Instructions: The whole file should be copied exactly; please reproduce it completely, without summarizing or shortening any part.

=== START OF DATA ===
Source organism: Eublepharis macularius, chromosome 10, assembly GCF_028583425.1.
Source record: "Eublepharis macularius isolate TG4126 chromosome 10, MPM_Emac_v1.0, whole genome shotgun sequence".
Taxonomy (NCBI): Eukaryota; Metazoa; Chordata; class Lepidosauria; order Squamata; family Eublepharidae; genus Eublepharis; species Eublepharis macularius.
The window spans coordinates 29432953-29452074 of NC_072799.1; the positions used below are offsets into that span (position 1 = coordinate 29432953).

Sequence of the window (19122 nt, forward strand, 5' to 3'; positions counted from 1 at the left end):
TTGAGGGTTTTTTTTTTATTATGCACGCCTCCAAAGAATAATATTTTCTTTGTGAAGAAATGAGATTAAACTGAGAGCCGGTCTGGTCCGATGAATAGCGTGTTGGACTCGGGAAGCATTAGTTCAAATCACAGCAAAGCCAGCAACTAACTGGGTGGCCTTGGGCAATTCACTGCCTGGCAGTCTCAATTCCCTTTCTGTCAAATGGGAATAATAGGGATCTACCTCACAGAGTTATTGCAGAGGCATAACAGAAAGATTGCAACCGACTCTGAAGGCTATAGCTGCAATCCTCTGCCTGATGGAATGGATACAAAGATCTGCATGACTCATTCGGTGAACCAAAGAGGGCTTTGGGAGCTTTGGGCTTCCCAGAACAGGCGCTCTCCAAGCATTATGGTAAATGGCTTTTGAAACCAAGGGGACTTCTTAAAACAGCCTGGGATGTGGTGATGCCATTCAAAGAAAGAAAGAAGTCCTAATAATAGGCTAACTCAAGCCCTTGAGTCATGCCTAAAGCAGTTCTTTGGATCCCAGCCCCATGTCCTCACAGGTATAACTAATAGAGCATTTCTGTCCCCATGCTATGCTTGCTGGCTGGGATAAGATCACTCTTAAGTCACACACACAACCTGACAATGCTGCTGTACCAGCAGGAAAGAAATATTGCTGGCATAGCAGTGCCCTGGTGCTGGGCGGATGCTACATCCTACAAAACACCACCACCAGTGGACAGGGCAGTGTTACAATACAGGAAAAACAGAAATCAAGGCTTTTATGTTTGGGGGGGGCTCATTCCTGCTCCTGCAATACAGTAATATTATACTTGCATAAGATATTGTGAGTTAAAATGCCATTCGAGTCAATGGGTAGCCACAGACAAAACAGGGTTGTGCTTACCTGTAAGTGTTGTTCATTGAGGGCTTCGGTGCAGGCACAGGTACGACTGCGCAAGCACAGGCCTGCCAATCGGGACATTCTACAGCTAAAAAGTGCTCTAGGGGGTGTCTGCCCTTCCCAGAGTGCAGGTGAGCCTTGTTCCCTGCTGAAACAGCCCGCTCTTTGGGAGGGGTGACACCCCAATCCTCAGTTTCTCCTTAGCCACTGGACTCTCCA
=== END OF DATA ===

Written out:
Source organism: Eublepharis macularius, chromosome 10, assembly GCF_028583425.1.
Source record: "Eublepharis macularius isolate TG4126 chromosome 10, MPM_Emac_v1.0, whole genome shotgun sequence".
Taxonomy (NCBI): Eukaryota; Metazoa; Chordata; class Lepidosauria; order Squamata; family Eublepharidae; genus Eublepharis; species Eublepharis macularius.
The window spans coordinates 29432953-29452074 of NC_072799.1; the positions used below are offsets into that span (position 1 = coordinate 29432953).

Sequence of the window (19122 nt, forward strand, 5' to 3'; positions counted from 1 at the left end):
TTGAGGGTTTTTTTTTTATTATGCACGCCTCCAAAGAATAATATTTTCTTTGTGAAGAAATGAGATTAAACTGAGAGCCGGTCTGGTCCGATGAATAGCGTGTTGGACTCGGGAAGCATTAGTTCAAATCACAGCAAAGCCAGCAACTAACTGGGTGGCCTTGGGCAATTCACTGCCTGGCAGTCTCAATTCCCTTTCTGTCAAATGGGAATAATAGGGATCTACCTCACAGAGTTATTGCAGAGGCATAACAGAAAGATTGCAACCGACTCTGAAGGCTATAGCTGCAATCCTCTGCCTGATGGAATGGATACAAAGATCTGCATGACTCATTCGGTGAACCAAAGAGGGCTTTGGGAGCTTTGGGCTTCCCAGAACAGGCGCTCTCCAAGCATTATGGTAAATGGCTTTTGAAACCAAGGGGACTTCTTAAAACAGCCTGGGATGTGGTGATGCCATTCAAAGAAAGAAAGAAGTCCTAATAATAGGCTAACTCAAGCCCTTGAGTCATGCCTAAAGCAGTTCTTTGGATCCCAGCCCCATGTCCTCACAGGTATAACTAATAGAGCATTTCTGTCCCCATGCTATGCTTGCTGGCTGGGATAAGATCACTCTTAAGTCACACACACAACCTGACAATGCTGCTGTACCAGCAGGAAAGAAATATTGCTGGCATAGCAGTGCCCTGGTGCTGGGCGGATGCTACATCCTACAAAACACCACCACCAGTGGACAGGGCAGTGTTACAATACAGGAAAAACAGAAATCAAGGCTTTTATGTTTGGGGGGGGCTCATTCCTGCTCCTGCAATACAGTAATATTATACTTGCATAAGATATTGTGAGTTAAAATGCCATTCGAGTCAATGGGTAGCCACAGACAAAACAGGGTTGTGCTTACCTGTAAGTGTTGTTCATTGAGGGCTTCGGTGCAGGCACAGGTACGACTGCGCAAGCACAGGCCTGCCAATCGGGACATTCTACAGCTAAAAAGTGCTCTAGGGGGTGTCTGCCCTTCCCAGAGTGCAGGTGAGCCTTGTTCCCTGCTGAAACAGCCCGCTCTTTGGGAGGGGTGACACCCCAATCCTCAGTTTCTCCTTAGCCACTGGACTCTCCA